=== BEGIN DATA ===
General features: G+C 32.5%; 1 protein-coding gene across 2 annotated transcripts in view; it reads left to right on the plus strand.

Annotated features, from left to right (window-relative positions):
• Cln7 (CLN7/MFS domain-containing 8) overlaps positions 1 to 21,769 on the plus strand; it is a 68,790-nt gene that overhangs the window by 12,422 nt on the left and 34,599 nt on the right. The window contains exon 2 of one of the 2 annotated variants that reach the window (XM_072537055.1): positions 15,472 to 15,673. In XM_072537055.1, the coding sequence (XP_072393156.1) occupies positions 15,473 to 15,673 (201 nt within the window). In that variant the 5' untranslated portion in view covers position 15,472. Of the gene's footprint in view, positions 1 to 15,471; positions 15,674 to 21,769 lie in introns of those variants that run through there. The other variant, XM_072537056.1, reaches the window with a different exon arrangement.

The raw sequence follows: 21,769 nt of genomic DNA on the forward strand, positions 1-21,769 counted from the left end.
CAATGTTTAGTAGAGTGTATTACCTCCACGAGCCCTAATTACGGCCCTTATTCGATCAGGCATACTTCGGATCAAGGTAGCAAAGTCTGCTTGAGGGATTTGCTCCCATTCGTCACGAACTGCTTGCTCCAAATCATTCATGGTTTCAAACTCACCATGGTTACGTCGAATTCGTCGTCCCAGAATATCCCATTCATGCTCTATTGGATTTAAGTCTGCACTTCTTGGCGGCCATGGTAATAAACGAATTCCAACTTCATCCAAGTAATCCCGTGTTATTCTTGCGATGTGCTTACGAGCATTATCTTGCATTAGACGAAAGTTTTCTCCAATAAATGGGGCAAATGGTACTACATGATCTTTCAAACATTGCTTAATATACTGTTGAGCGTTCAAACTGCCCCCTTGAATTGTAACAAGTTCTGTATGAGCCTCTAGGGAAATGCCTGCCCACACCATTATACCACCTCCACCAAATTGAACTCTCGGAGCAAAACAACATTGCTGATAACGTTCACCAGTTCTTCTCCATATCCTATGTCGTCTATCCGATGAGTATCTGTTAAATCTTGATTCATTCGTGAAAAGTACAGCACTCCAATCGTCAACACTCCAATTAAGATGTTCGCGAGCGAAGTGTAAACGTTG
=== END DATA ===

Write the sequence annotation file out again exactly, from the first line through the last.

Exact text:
General features: G+C 32.5%; 1 protein-coding gene across 2 annotated transcripts in view; it reads left to right on the plus strand.

Annotated features, from left to right (window-relative positions):
• Cln7 (CLN7/MFS domain-containing 8) overlaps positions 1 to 21,769 on the plus strand; it is a 68,790-nt gene that overhangs the window by 12,422 nt on the left and 34,599 nt on the right. The window contains exon 2 of one of the 2 annotated variants that reach the window (XM_072537055.1): positions 15,472 to 15,673. In XM_072537055.1, the coding sequence (XP_072393156.1) occupies positions 15,473 to 15,673 (201 nt within the window). In that variant the 5' untranslated portion in view covers position 15,472. Of the gene's footprint in view, positions 1 to 15,471; positions 15,674 to 21,769 lie in introns of those variants that run through there. The other variant, XM_072537056.1, reaches the window with a different exon arrangement.

The raw sequence follows: 21,769 nt of genomic DNA on the forward strand, positions 1-21,769 counted from the left end.
CAATGTTTAGTAGAGTGTATTACCTCCACGAGCCCTAATTACGGCCCTTATTCGATCAGGCATACTTCGGATCAAGGTAGCAAAGTCTGCTTGAGGGATTTGCTCCCATTCGTCACGAACTGCTTGCTCCAAATCATTCATGGTTTCAAACTCACCATGGTTACGTCGAATTCGTCGTCCCAGAATATCCCATTCATGCTCTATTGGATTTAAGTCTGCACTTCTTGGCGGCCATGGTAATAAACGAATTCCAACTTCATCCAAGTAATCCCGTGTTATTCTTGCGATGTGCTTACGAGCATTATCTTGCATTAGACGAAAGTTTTCTCCAATAAATGGGGCAAATGGTACTACATGATCTTTCAAACATTGCTTAATATACTGTTGAGCGTTCAAACTGCCCCCTTGAATTGTAACAAGTTCTGTATGAGCCTCTAGGGAAATGCCTGCCCACACCATTATACCACCTCCACCAAATTGAACTCTCGGAGCAAAACAACATTGCTGATAACGTTCACCAGTTCTTCTCCATATCCTATGTCGTCTATCCGATGAGTATCTGTTAAATCTTGATTCATTCGTGAAAAGTACAGCACTCCAATCGTCAACACTCCAATTAAGATGTTCGCGAGCGAAGTGTAAACGTTG